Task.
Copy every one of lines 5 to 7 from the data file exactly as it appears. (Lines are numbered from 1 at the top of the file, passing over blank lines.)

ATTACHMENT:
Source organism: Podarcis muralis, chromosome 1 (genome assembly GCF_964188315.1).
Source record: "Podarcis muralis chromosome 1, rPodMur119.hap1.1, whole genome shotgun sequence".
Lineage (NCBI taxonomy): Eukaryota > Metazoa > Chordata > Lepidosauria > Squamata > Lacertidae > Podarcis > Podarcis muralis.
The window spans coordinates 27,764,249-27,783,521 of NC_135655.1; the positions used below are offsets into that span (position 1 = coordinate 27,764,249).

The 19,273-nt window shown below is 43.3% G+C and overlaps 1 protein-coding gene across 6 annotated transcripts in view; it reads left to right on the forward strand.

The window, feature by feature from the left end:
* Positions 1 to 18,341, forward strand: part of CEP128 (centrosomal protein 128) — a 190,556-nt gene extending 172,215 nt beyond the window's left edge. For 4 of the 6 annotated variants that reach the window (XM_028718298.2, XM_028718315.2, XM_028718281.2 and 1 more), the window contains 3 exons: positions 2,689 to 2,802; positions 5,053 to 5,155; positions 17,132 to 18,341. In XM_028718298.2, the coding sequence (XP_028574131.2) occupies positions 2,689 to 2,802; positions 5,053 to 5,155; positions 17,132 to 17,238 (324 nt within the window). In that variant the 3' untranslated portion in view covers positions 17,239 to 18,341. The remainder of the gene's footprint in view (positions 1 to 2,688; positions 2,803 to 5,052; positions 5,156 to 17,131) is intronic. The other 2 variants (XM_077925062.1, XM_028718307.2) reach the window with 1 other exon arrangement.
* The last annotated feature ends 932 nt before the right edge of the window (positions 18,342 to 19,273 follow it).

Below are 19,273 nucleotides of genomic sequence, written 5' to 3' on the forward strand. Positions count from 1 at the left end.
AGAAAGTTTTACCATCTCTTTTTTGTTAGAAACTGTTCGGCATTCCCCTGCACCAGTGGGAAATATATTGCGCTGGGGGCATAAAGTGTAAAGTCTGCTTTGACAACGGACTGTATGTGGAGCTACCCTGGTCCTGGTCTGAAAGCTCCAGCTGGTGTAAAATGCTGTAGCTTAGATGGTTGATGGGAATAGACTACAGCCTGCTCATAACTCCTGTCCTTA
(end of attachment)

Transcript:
The 19,273-nt window shown below is 43.3% G+C and overlaps 1 protein-coding gene across 6 annotated transcripts in view; it reads left to right on the forward strand.

The window, feature by feature from the left end:
* Positions 1 to 18,341, forward strand: part of CEP128 (centrosomal protein 128) — a 190,556-nt gene extending 172,215 nt beyond the window's left edge. For 4 of the 6 annotated variants that reach the window (XM_028718298.2, XM_028718315.2, XM_028718281.2 and 1 more), the window contains 3 exons: positions 2,689 to 2,802; positions 5,053 to 5,155; positions 17,132 to 18,341. In XM_028718298.2, the coding sequence (XP_028574131.2) occupies positions 2,689 to 2,802; positions 5,053 to 5,155; positions 17,132 to 17,238 (324 nt within the window). In that variant the 3' untranslated portion in view covers positions 17,239 to 18,341. The remainder of the gene's footprint in view (positions 1 to 2,688; positions 2,803 to 5,052; positions 5,156 to 17,131) is intronic. The other 2 variants (XM_077925062.1, XM_028718307.2) reach the window with 1 other exon arrangement.